Existing studies indicate that between 14% and 65% of students with visual disabilities also have learning disabilities. The similar symptoms of the two conditions and the earlier identification of a visual disability often mask the presence of a learning disability. This article addresses definition, assessment, intervention, and future implications related to educational practices with students who have both learning and visual disabilities. The definitions of the two conditions are compared, emphasizing features that make identification difficult. The article examines common assessment procedures, describing approaches that are inappropriate for students who have low vision or blindness. Intervention approaches are described, including adaptations of the environment, enhancement of vision, instruction in compensatory skills, the use of learning strategies, and the availability of learning opportunities. Future directions include refinement of diagnostic approaches, and research related to the characteristics and instructional needs of students who have both visual and learning disabilities.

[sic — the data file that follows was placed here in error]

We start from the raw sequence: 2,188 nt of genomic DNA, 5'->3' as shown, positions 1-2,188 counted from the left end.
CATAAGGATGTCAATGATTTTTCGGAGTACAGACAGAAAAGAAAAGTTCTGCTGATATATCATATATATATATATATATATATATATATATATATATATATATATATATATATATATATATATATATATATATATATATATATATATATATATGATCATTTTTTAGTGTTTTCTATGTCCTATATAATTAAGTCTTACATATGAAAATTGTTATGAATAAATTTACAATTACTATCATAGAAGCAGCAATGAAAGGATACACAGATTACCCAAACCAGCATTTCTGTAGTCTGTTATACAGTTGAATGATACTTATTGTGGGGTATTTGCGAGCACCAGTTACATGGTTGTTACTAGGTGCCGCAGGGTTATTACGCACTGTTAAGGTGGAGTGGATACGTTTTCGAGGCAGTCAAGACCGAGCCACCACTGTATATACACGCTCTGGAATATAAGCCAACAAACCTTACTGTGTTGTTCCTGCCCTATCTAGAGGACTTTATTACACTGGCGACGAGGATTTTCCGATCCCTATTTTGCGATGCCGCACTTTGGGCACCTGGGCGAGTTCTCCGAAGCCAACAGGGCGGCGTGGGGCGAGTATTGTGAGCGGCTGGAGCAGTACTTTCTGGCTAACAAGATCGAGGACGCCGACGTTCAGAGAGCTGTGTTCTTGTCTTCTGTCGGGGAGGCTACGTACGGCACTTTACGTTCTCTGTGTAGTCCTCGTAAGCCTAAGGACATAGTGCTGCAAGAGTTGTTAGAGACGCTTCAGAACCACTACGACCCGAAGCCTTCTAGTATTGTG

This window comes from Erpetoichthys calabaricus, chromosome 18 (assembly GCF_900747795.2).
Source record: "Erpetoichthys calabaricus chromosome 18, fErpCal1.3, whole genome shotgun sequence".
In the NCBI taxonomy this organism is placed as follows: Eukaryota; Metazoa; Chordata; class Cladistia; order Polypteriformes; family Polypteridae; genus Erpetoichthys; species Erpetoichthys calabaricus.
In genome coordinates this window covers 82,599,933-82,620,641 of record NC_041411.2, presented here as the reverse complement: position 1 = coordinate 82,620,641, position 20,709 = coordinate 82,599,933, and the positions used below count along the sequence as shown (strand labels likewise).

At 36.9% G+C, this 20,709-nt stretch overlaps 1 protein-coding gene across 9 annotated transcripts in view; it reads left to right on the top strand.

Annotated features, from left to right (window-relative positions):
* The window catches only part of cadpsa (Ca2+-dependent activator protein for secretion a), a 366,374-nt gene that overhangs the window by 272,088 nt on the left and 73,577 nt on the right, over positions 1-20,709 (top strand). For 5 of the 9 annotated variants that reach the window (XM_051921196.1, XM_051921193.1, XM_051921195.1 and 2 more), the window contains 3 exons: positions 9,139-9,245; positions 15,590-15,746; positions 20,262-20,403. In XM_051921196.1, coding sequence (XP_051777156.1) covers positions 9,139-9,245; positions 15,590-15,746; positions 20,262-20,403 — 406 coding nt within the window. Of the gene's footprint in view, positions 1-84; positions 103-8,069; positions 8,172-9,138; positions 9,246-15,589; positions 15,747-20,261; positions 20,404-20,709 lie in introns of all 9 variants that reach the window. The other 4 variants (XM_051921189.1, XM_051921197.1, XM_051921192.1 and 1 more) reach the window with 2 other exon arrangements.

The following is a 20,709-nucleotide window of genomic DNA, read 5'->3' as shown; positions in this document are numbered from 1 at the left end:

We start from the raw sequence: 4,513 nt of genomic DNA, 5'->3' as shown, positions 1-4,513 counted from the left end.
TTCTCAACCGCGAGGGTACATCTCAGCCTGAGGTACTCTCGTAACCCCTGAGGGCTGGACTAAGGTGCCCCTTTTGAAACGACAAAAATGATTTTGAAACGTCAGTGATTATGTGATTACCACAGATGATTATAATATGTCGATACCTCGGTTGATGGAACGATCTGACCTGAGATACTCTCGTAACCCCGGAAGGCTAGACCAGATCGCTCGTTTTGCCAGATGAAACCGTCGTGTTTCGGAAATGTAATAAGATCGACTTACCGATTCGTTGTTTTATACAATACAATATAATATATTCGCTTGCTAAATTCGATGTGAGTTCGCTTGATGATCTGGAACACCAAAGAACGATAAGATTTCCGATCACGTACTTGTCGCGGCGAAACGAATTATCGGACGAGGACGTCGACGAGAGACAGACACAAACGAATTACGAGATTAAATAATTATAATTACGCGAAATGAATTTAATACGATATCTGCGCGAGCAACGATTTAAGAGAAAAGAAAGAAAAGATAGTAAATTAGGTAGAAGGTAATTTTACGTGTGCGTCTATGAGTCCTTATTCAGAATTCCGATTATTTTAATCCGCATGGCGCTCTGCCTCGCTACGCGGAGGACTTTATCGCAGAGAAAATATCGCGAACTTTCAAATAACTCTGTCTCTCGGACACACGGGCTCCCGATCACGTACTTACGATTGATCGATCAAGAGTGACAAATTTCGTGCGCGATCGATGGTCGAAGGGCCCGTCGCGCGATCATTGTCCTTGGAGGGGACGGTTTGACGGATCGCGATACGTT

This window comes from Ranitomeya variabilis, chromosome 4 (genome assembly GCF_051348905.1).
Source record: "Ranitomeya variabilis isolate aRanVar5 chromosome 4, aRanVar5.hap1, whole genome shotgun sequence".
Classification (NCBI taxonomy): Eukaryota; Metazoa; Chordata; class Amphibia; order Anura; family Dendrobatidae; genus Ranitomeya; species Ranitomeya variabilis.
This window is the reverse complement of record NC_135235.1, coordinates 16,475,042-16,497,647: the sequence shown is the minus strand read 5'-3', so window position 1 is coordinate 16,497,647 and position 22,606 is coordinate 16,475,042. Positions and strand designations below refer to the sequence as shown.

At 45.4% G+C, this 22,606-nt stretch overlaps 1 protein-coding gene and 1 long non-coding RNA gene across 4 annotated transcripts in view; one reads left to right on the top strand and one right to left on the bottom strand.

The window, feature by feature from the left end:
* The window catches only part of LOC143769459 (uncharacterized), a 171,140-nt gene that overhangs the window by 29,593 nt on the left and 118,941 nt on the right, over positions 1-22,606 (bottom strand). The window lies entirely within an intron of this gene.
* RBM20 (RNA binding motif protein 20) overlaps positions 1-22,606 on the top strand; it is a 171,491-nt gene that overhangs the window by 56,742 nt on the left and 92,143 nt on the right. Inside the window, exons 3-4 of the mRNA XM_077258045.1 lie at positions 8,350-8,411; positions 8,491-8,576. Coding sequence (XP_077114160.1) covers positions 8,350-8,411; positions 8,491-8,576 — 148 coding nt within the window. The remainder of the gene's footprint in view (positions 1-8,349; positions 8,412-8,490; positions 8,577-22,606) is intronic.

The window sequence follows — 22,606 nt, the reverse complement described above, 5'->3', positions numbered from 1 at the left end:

ASJC Scopus subject areas
- Psychiatry and Mental health